Weird and Wonderful Art
Rockfogos, Paintings and Books
June 11 - July 26, 2002
In 1943, Raymond A. Palmer, the editor-in-chief of Amazing Stories magazine, received a letter from Richard S. Shaver of Barto, Pennsylvania explaining that Shaver had discovered the 'key' to "Mantong," the lost alphabet of Atlantis. Palmer published these 'findings' in the January, 1944 issue of Amazing Stories and was greatly surprised by the volume of fan mail the piece engendered.
Buoyed by this first success, Shaver continued writing letters to Palmer and slowly revealed the following. Some years earlier, while working at an autobody factory in Detroit, Shaver began hearing voices in the hissing noise of his welding machine. He quickly fled and began travelling across the U.S., slowly deducing along the way that he had made telepathic contact with a subterranean race of evil 'dero' (detrimental robots) who were the degenerate remnants of an advanced civilisation of giant Titans and Atlantans, most of whom had left the earth in spaceships to escape sinister death rays from a dying sun ten thousand years before the flood. After the success of the 'Mantong' piece, Palmer used Shaver's ten thousand word manuscript titled, "Warning to Future Man," as the 'factual' basis for a far longer story that he wrote and published as "I Remember Lemuria" in March, 1945. "I Remember Lemuria" was essentially a repackaging of Shaver's delusional episodes as science fiction. But unlike most science fiction it was published with footnotes and other seemingly factual additions and became the launching pad for almost fifteen years of active pulp and fanzine 'discussions' of UFO's, hollow-earth conspiracies and what soon became known as 'The Shaver Mysteries.'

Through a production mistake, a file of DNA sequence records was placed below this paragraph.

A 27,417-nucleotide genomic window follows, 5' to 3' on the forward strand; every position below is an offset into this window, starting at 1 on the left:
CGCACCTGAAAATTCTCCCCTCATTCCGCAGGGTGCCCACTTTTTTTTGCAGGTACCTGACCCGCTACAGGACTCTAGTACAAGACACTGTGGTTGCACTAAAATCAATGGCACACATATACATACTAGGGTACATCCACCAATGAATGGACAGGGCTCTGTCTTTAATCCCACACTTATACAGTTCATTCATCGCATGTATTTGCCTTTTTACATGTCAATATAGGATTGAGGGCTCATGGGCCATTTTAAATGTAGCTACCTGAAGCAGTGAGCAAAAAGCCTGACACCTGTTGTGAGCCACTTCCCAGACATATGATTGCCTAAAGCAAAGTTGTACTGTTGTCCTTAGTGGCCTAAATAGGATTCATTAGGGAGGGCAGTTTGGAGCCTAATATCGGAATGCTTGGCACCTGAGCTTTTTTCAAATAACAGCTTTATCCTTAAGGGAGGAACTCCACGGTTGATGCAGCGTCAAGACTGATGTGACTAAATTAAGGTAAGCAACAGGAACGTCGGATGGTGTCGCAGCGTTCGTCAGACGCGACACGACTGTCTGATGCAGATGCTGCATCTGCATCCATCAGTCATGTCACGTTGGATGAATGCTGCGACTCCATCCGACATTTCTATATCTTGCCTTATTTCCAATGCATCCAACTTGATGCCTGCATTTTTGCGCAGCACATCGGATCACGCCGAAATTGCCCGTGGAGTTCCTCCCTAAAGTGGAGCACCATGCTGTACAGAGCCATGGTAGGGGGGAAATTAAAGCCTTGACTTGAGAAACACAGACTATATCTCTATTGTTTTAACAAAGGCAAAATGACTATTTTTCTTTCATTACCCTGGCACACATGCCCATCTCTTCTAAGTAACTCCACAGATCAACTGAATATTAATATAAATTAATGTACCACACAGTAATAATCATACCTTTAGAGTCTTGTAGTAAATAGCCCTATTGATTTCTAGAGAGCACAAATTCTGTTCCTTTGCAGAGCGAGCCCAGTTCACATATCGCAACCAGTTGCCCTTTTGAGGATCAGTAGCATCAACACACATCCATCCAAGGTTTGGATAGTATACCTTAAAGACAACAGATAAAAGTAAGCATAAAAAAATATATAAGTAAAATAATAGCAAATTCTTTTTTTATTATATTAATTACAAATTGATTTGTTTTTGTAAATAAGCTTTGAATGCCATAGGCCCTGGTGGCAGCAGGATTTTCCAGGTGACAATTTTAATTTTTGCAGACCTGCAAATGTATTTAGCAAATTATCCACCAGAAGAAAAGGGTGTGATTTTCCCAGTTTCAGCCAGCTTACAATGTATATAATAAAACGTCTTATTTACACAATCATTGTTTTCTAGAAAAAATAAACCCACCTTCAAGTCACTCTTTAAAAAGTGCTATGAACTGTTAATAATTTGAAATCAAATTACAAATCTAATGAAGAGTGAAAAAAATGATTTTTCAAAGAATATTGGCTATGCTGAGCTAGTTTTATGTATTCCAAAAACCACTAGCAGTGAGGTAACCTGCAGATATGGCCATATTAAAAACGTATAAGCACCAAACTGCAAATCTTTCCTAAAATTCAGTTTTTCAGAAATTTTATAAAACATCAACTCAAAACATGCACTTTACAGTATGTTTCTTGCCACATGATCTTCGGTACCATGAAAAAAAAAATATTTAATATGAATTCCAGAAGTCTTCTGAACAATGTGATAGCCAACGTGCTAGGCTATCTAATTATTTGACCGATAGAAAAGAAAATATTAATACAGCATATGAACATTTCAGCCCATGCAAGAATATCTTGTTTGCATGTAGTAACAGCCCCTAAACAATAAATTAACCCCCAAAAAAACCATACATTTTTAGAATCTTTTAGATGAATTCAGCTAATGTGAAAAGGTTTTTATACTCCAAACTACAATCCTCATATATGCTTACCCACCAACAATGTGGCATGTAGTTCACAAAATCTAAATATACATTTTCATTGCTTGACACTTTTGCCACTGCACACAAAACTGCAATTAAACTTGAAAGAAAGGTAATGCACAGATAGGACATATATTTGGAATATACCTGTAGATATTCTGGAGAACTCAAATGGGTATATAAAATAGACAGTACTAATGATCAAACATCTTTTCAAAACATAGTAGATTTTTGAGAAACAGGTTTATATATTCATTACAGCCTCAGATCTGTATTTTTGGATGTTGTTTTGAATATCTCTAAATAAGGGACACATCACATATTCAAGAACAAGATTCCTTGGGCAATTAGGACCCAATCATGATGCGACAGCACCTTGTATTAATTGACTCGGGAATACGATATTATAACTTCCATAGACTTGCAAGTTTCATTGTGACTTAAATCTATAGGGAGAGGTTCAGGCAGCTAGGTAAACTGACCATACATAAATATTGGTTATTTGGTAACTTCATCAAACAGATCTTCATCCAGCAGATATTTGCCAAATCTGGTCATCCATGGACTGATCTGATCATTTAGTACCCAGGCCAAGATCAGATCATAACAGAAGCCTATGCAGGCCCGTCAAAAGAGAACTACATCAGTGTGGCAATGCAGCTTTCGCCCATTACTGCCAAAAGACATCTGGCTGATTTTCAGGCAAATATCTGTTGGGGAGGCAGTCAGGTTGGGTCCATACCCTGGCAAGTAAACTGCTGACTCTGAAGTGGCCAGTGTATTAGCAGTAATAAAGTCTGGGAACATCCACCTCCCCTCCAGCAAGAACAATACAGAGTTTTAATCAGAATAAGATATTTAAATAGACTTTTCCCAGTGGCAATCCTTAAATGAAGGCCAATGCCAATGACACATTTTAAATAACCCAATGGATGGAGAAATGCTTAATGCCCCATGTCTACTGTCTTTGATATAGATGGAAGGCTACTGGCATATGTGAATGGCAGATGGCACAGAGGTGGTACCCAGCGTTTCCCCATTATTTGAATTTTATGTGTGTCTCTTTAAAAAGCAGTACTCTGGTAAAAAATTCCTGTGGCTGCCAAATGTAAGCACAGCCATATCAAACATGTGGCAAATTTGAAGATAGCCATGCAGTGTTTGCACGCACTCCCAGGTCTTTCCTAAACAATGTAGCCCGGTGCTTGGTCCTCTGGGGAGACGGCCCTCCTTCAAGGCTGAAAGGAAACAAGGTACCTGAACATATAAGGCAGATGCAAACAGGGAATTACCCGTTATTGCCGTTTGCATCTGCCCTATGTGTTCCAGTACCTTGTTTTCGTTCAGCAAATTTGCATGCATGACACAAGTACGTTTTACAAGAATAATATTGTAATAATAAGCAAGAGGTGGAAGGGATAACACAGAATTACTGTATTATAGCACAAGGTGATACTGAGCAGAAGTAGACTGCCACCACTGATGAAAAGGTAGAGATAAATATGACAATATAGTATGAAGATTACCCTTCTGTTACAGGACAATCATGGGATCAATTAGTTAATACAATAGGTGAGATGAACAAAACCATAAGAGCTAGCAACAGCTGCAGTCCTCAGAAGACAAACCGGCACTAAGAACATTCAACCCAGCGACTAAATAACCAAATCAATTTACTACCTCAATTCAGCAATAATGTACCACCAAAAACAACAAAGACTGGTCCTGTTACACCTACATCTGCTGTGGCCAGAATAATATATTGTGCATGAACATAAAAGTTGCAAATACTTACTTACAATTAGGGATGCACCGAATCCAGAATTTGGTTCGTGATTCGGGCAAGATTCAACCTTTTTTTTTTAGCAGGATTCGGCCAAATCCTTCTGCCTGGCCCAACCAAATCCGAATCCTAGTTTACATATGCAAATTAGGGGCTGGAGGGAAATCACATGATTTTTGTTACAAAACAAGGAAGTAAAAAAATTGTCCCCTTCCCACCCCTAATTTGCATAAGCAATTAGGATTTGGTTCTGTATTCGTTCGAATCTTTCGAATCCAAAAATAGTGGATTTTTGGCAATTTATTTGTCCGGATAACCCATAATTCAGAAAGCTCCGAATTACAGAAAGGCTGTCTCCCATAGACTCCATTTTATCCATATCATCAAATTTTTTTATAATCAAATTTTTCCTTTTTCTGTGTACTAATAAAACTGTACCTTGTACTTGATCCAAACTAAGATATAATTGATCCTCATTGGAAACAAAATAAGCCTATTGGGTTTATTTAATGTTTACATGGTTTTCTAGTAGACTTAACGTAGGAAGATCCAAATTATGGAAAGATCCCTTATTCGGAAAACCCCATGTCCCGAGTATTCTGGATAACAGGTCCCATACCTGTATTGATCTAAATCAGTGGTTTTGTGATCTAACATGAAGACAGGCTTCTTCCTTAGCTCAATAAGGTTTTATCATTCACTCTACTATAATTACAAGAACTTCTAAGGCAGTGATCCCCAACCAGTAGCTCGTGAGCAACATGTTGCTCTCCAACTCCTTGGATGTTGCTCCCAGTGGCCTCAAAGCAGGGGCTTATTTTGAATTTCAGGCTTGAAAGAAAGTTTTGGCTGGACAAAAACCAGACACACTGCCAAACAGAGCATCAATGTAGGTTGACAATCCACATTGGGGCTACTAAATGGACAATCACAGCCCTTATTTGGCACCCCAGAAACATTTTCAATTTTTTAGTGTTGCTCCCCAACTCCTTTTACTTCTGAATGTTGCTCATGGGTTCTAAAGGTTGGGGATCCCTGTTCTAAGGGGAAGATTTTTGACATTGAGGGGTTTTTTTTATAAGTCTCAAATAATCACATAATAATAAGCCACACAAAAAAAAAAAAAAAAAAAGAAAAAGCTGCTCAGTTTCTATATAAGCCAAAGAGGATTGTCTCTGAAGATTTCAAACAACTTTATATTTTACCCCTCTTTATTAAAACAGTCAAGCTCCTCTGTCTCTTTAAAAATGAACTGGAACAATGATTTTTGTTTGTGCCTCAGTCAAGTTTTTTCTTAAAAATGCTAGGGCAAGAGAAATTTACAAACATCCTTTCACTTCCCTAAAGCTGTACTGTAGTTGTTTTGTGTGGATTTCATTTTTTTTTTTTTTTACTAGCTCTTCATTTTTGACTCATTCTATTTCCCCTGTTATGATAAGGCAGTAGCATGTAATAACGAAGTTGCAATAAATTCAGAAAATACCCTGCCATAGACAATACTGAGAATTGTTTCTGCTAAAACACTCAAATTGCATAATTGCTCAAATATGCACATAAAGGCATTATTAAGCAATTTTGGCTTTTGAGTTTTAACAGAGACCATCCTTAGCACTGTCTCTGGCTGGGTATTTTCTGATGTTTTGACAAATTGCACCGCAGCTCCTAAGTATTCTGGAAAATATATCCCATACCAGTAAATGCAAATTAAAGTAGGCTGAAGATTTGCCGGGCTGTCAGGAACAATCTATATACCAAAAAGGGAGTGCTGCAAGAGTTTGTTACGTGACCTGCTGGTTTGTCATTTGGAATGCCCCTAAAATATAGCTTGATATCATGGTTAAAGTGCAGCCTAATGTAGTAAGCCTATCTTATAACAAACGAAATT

In the late 1950's, Shaver relocated from central Wisconsin to the Arkansas Ozarks, and his obsession with beings inside the earth began to be manifested in the visual arts.
Richard Shaver was an autodidact who had become familiar with history, mythology, and science through a lifetime of copious reading. In Detroit in 1929, he signed up for drawing lessons sat a small art academy and attended classes there intermittently until 1932. In 1959 Shaver began collecting granite rocks from the fields around his Wisconsin home to examine and photograph with magnifying lenses. It is not clear when he made his first 'discovery' about the rocks but until the end of his life in 1975, Shaver claimed to have found evidence in these 'picture rocks' of Atlantan mermaids and mermen, and Lemurian titans, who inhabited earth before the 'seven moon falls' and the biblical deluge. Slicing the rocks and photographing enlarged projections of their sections, Shaver zeroed in on their faces, nude women, frolicking mer-people, and prehistoric animals that were, to him, so obviously visible in the random patterns of the stones' crystal compositions. He spent untold hours capturing these 'rokfogo' images on film and printing them in his own darkroom. Shaver then used these 'scientific' pictures as illustrations for his own short texts and hand made books. Originally based upon imagery he perceived in his 'picture rocks', and later manifested on rough masonite by the 'same forces' that had imprinted the rocks with pictures 'from days of yore', Shaver made a large number of rivetingly bizarre paintings. The interconnected, overlapping nudes, screaming demons, web-footed mer people, and Norse gods he found in the glue and paint surfaces of these crusty works erupt and coalesce from random surface imperfections like geological strata. In 1975, Ray Palmer published many of Shaver's paintings and rock photos in a hardcover book, The Secret World.
All aspects of Shavers work will be on exhibit at the gallery: original issues of his stories in Amazing Stories and The Hidden World, a large selection of rock-fogos, paintings as well as unpublished texts in manuscript form and unique prototypes of books handmade by Shaver towards the end of his life in the hopes of publication.
(Mermaid show form for when they began to emerge onto land
and needed foot protection)
Black & White Photograph
4" x 5"